The essays in this volume deal with the nature of linguistic representations as distinguished from other types of representations, including mental representations. These study language and linguistic representations, examining crucial questions like nature of language and language as a source of knowledge, accommodating linguistic representations within the broad framework of truth-based semantics and hermeneutic interpretation of language. The essays focus on the structure and limits of linguistic representations from both the Indian and Western perspectives. The semantic problems of meaning, reference and truth constitute the main issues facing any theory of linguistic representations and, therefore, these issues have been discussed in-depth. Besides, there has been an effort to understand how to locate the language-reality relationships within a broad representationalist framework. The essays take up many specific topics, examining theories of linguistic representations, such as the anti-representationalist stand of Wittgenstein and Derrida, Grice's theory of meaning, and perspectives of Indian classical schools such as the Naiyayikas' perspective on testimonial knowledge. The essays specially focus on the Indian theories of grammar and linguistic representations to highlight how philosophy of language, whether classical or contemporary, can hardly get rid of the semantic locus of meaning and truth.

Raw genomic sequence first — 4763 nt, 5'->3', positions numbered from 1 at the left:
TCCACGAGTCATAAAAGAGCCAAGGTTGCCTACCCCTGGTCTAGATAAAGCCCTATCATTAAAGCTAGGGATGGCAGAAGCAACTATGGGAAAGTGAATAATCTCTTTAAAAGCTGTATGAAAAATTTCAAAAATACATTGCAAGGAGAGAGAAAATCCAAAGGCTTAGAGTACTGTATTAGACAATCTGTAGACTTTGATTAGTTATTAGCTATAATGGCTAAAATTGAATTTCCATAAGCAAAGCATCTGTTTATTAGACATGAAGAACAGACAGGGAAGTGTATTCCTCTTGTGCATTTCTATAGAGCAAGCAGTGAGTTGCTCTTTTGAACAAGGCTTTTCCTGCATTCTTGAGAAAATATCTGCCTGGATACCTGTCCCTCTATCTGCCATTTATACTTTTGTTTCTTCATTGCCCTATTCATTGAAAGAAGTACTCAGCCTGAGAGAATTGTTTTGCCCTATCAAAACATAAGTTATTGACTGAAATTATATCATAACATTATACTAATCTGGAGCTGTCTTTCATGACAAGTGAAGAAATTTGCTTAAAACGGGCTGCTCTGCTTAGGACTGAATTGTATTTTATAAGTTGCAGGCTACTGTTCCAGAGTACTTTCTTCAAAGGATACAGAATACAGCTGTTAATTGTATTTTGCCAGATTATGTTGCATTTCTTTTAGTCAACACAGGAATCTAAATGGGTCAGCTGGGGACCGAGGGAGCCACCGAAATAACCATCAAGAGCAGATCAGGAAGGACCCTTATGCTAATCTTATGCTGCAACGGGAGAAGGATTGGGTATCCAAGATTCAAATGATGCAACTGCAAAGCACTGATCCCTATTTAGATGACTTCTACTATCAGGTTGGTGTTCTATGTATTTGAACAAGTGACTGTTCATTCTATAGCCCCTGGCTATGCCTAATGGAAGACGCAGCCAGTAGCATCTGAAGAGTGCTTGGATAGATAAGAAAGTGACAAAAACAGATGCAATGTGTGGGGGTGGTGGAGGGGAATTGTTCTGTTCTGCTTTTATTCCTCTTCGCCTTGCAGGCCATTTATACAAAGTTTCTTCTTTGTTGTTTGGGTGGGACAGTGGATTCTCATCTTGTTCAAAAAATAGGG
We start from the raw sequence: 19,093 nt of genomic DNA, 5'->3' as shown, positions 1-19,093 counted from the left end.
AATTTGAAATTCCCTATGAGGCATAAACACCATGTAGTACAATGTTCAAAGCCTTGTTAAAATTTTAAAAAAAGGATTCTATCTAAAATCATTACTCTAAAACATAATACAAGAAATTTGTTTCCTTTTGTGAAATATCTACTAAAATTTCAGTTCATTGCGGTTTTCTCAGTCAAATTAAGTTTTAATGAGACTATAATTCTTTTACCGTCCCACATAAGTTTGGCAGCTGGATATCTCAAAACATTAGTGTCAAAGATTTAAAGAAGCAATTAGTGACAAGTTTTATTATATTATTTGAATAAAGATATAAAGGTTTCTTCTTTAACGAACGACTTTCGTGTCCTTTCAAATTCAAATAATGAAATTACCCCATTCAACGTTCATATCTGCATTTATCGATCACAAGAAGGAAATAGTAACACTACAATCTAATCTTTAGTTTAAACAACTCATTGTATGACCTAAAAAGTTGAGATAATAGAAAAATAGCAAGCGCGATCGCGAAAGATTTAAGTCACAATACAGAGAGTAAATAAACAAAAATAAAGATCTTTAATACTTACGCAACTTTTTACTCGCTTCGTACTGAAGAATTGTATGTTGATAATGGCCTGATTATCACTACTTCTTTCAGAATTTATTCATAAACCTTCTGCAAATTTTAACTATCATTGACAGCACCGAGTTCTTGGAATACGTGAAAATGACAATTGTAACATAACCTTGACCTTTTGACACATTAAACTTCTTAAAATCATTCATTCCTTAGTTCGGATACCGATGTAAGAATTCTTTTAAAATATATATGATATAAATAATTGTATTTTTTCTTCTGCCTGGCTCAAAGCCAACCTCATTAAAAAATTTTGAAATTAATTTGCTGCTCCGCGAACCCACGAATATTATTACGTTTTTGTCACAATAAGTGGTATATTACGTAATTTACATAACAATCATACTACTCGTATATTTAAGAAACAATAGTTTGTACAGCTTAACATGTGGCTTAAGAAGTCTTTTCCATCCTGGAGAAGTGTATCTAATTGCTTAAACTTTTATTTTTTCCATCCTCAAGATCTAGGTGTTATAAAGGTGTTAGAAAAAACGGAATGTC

The volume will prove invaluable to scholars of philosophy, especially those concerned with language and linguistic representations.